The boom and bust cycle and fatigue: your questions answered05 August 2021
Updated: 9 August 2021
Fatigue is a common symptom for people with arthritis, on the bad days it can feel a real struggle to do everyday tasks. Some people describe it as feeling totally shattered, like they have flu, you might find it hard to think straight (this is sometimes referred to as brain fog) and you may feel anxious.
When people live with chronic fatigue, it's common to see a boom and bust cycle. This is when you might ‘do too much’ on one day and feel unable to do anything the next, due to your levels of fatigue.
Here Joseph Loades, a physiotherapist based at the Royal Blackburn Hospital answers your frequently asked questions relating to fatigue and the boom and bust cycle.
How is fatigue different to feeling tired?
Feeling tired is usually activity dependent. For example, following a busy day at home or work or following a vigorous exercise session, it’s normal to feel tired.
Fatigue is very different, it can occur at any point during the day and it doesn't have to be triggered by something. Fatigue can make the body and brain feel slow, sluggish and heavy.
Fatigue can be an overwhelming feeling of exhaustion physically and mentally. You can feel completely drained of energy.
Fatigue can be common in arthritis, whether it’s osteoarthritis or an inflammatory condition.
What are the main symptoms of fatigue?
The main symptoms of fatigue include:
- heaviness in the body, feeling drained or difficulty finding focus
- feeling that your body feels slower and that it is more difficult to co-ordinate your movements
- you can find it difficult to concentrate
- feeling very overwhelmed and low in mood.
The management of fatigue is very difficult, especially from a medical perspective.
What advice would you give to help maintain a balance in energy?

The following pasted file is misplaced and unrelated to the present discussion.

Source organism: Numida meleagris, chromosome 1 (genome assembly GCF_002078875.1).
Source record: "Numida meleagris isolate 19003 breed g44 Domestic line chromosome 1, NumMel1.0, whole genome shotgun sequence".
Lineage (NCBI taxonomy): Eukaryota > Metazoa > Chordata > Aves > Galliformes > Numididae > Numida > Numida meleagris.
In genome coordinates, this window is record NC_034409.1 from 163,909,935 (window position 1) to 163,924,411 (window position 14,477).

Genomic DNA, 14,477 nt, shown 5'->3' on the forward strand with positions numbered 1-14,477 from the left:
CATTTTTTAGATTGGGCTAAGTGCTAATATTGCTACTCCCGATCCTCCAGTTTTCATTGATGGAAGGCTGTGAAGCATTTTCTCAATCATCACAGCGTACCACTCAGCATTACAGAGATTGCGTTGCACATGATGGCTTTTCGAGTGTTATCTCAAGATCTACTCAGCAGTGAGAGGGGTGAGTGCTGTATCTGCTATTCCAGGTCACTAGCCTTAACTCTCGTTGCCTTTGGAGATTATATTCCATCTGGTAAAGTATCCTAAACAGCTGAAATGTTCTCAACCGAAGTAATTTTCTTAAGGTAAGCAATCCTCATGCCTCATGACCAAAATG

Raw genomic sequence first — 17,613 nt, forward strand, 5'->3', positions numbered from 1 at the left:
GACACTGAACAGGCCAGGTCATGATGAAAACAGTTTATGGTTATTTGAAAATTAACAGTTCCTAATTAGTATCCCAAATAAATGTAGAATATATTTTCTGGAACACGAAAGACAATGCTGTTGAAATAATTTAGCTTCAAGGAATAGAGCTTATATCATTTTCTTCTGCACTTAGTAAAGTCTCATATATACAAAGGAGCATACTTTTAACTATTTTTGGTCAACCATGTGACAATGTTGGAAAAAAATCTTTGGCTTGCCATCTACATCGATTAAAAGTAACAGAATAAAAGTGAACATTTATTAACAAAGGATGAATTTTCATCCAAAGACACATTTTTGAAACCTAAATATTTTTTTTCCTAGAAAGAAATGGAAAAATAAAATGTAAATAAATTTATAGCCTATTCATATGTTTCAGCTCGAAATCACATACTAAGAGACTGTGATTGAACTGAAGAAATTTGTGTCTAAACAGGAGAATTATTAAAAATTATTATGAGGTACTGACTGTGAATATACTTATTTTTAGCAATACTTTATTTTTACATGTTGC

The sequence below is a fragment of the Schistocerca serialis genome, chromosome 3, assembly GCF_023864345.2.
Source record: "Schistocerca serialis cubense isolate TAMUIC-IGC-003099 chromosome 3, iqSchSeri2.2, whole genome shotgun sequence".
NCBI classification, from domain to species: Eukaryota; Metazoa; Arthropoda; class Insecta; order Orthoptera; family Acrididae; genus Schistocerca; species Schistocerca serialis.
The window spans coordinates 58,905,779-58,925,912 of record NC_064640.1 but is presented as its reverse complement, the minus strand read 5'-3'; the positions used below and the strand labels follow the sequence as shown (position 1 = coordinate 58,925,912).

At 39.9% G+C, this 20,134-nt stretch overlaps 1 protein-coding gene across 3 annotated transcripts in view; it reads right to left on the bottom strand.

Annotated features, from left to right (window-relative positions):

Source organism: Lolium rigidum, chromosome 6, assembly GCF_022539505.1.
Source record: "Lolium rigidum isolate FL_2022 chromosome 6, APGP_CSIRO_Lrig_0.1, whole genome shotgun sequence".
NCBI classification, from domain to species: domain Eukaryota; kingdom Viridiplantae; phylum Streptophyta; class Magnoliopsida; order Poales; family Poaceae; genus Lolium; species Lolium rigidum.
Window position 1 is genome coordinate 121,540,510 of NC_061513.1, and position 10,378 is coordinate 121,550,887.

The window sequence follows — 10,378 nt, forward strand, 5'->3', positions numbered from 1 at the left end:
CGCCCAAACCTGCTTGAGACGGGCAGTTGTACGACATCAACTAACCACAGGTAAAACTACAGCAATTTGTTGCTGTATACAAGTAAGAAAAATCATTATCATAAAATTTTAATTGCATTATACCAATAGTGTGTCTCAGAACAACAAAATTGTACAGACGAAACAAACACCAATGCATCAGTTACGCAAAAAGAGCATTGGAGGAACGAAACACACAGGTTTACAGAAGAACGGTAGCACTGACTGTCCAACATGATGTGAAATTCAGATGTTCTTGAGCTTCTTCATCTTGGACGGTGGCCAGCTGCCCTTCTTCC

Eating a healthy diet
If you experience fatigue, you should try to eat a varied and balanced healthy diet. Overeating can increase feelings of fatigue and under-eating or not following a balanced healthy diet can make fatigue symptoms worse.
Try to find what works best for you and ensure you always stay hydrated throughout the day.
Some people find having smaller regular meals better to manage their fatigue than having large meals.
The benefits of exercise
As fatigue can come and go without cause, you may find exercise is beneficial to manage your fatigue.
Exercise can be anything that gets the body moving and can work as a good distraction mechanism until the fatigue settles. Taking a walk and getting some fresh air can help fatigue pass.
I would advise you try a variety of different exercises little and often, as some of the time you may not feel up to some types of exercise.
The trick is to do more vigorous exercise when you feel up to it and do gentle exercise during periods in fatigue.
Yoga and Pilates based exercises can be useful during flare ups. I would encourage you to try a wide variety of exercise to find out what works best. For example, swimming, walking, weight training, Pilates, yoga, cycling or stretching.
Also, exercise doesn’t have to be physical, using mindfulness, meditation and relaxation exercises can be helpful.
If you're unable to function well whilst experiencing fatigue, I'd recommend doing a restful activity.
Read, if you can concentrate, walk, if you feel you can, have a relaxing bath or do something that you enjoy that doesn’t require much effort.
If you rest and focus on the fatigue, you can end up judging the fatigue and this can impact how you feel about yourself.
Distraction and mindfulness exercises can be useful to help you manage during a flare up.
What tips do you have for sleep?
Sleep is essential to optimise your energy levels. Ensuring you get a regular routine with sleep and ensuring you don't sleep too much or too little.
Sleep may need to be adjusted based on how active you are. Be careful of the boom and bust cycle and try to pace yourself, if this is an option.
If your sleep is broken or you struggle to get off to sleep this can be a problem. Try to keep a regular sleep routine to ensure an effective circadian rhythm (your body’s natural sleep clock).
Avoiding exercise, alcohol, caffeine two hours before bed can help this.
If you’re having restless nights due to pain or you’re struggling to sleep and becoming distressed by this, get up and try some soothing activities until you feel tired. Here’s some tips for good sleep.
Talk about how you are feeling
It’s important to try and share your experiences with people who are important to you.
It may be useful to provide friends and family with information on fatigue to help them to understand what you are going through.
It’s taken me years of speaking to help my understanding of fatigue!
Help and support
If you have any questions about fatigue, we're here to support you.
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